June 4, 2021 10:30:45 pm
In October 2019, shortly after opening, chef Jordan Bailey’s Aimsir restaurant in County Kildare won two Michelin stars. Ten months later he was selling lobster rolls and lamb kebabs from a camper van.
Having been closed entirely to guests – like the rest of a hospitality industry emerging from Ireland’s third COVID-19 lockdown – for all but four of the past 15 months, he had to innovate to survive.
“It really kicked in a few weeks into lockdown when things were getting worse and worse and worse, that’s when it got really scary and forced us to start thinking how can we keep Aimsir going?” said Bailey.
An estimated 25% of Irish restaurants have turned their hands to offering meal delivery or collection services or, in some cases, even transformed their dining rooms into greengrocer shops.
Their flexibility has helped limit the economic impact of the current, longest lockdown to, Ireland’s finance department estimates, around half that of the first in 2020.
Aimsir has been selling weekly meal kits featuring the likes of puffed cod skin and deer with smoked bone marrow emulsion, and a QR code for home cooks to access instructional videos.
General manager Majken Bech-Bailey, the other half of the husband-and-wife team, calls them a lifesaver that has even boosted revenues.
A lifesaver is also how Barry Fitzgerald describes the 30-40 euro a head cook-at-home collection kits he has sold out of through much of lockdown at his Bastible and Clanbrassil House restaurants near Dublin’s deserted city centre.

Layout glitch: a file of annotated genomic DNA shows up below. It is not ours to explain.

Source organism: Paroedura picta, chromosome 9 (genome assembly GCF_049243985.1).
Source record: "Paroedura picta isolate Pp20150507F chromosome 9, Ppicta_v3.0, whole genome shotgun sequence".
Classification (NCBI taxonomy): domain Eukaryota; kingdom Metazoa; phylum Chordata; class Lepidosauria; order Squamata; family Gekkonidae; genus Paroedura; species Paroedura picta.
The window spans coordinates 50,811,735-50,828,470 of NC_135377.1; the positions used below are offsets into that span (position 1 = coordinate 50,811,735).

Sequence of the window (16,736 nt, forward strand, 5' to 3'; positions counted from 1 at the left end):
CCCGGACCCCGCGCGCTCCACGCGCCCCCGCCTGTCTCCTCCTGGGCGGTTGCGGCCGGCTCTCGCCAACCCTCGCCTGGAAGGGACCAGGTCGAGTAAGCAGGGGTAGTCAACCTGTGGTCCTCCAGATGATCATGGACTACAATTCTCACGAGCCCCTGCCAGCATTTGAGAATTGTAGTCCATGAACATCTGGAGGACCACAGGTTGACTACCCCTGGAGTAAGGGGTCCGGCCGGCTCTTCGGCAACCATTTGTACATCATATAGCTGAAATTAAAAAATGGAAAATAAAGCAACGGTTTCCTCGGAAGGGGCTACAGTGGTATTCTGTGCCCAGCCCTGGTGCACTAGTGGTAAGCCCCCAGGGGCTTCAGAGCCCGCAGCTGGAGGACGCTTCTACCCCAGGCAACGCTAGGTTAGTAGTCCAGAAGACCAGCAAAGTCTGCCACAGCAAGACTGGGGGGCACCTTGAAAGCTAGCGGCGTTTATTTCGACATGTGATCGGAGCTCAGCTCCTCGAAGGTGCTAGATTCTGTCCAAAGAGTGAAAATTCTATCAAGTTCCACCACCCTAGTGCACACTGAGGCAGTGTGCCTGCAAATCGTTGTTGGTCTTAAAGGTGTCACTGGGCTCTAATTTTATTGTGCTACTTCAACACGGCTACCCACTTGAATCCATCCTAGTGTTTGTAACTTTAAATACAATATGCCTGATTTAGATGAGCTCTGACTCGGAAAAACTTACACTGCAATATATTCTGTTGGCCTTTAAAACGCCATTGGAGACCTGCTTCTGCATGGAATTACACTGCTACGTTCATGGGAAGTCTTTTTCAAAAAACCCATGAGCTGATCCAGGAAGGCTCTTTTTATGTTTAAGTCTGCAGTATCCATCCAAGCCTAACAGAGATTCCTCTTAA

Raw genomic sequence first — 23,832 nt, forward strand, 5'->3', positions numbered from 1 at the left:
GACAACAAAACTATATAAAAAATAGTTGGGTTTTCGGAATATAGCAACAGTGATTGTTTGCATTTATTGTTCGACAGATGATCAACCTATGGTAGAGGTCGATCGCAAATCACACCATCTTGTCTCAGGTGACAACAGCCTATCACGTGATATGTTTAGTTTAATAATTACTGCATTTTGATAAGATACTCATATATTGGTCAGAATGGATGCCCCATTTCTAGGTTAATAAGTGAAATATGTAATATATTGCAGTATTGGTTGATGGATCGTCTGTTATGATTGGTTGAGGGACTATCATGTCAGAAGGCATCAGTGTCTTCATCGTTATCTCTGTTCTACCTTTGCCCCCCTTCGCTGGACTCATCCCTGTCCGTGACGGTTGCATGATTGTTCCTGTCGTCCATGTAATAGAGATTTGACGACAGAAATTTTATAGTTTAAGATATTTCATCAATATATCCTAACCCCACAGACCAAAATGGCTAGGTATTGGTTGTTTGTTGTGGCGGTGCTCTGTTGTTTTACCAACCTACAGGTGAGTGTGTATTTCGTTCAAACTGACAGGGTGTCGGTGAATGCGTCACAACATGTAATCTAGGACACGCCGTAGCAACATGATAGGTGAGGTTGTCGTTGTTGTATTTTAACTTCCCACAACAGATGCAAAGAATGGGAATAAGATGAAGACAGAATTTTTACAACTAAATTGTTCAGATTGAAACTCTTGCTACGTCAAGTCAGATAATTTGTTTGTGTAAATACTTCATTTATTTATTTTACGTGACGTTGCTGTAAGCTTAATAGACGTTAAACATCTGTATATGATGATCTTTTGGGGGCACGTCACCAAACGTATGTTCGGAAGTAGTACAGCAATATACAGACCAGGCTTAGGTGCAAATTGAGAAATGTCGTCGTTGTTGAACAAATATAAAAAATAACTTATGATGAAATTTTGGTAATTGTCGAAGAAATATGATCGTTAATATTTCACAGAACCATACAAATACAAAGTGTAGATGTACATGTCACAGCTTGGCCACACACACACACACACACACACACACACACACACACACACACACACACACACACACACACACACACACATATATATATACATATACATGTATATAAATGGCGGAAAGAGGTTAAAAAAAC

Operating at 50-60% of pre-pandemic revenue with lower staff costs, a temporary halving of rent, and wage subsidies and grants from the government have kept both restaurants afloat and allowed him to rebuild cashflow.
“It’s pretty scary just seeing your bank balance fade away,” said Fitzgerald. “I’m so thankful the dining public were sick of cooking (from fresh) at home.”
Despite most stores and the entire hospitality sector having been shut down since late December, Irish retail sales rose above pre-pandemic levels from February to April.
That points to adaptability, also typified by the Dublin bookstore owner who took to her pushbike to deliver books when click-and-collect was banned, that Finance Minister Paschal Donohoe described as extraordinary.
Monthly spending on restaurant food, having collapsed 76% year-on-year to 75 million euros ($91 million) in April 2020 during the first lockdown, hit 215 million euros in November during the second one and has averaged 175 million euros during the third.
DAY OF RECKONING?
Outdoor dining has been authorised again in Ireland from next week, and limited-capacity indoor service is scheduled to resume in early July.
The Restaurants Association of Ireland (RAI) believes those kitchens that found a way to keep cooking should emerge from the COVID-19 crisis relatively unscathed. But it also estimates that around 50% of operators are teetering on the edge of collapse.
Rent arrears is the number one issue, according to RAI chief executive Adrian Cummins, who says landlords have been evenly split between “the good, the bad and the ugly”, those that have postponed or reduced rents, or expected them in full.
“The minute you open your doors, everyone starts coming looking for money and that’s where you’re going to have the big car crash,” Cummins said, anticipating a “day of reckoning” next year when state supports are phased out.
Restaurants like Dublin’s Las Tapas de Lola, which tried to adapt but simply “lost money hand over fist” due to steep labour and delivery costs and a cuisine ill-suited to takeaway, are instead counting on a sharp rebound once the economy reopens.
The restaurant has survived by exhausting money set aside for a potential expansion, deferring “massive” tax liabilities and agreeing to pay a percentage of its rent, co-owner Vanessa Murphy said.
With the sector desperate to tap into record levels of household savings and a public chomping at the bit for some normality, Las Tapas de Lola is already booked out well into August and it needs to be.
“It’s going to take all of us about five years to rebuild,” Murphy said.
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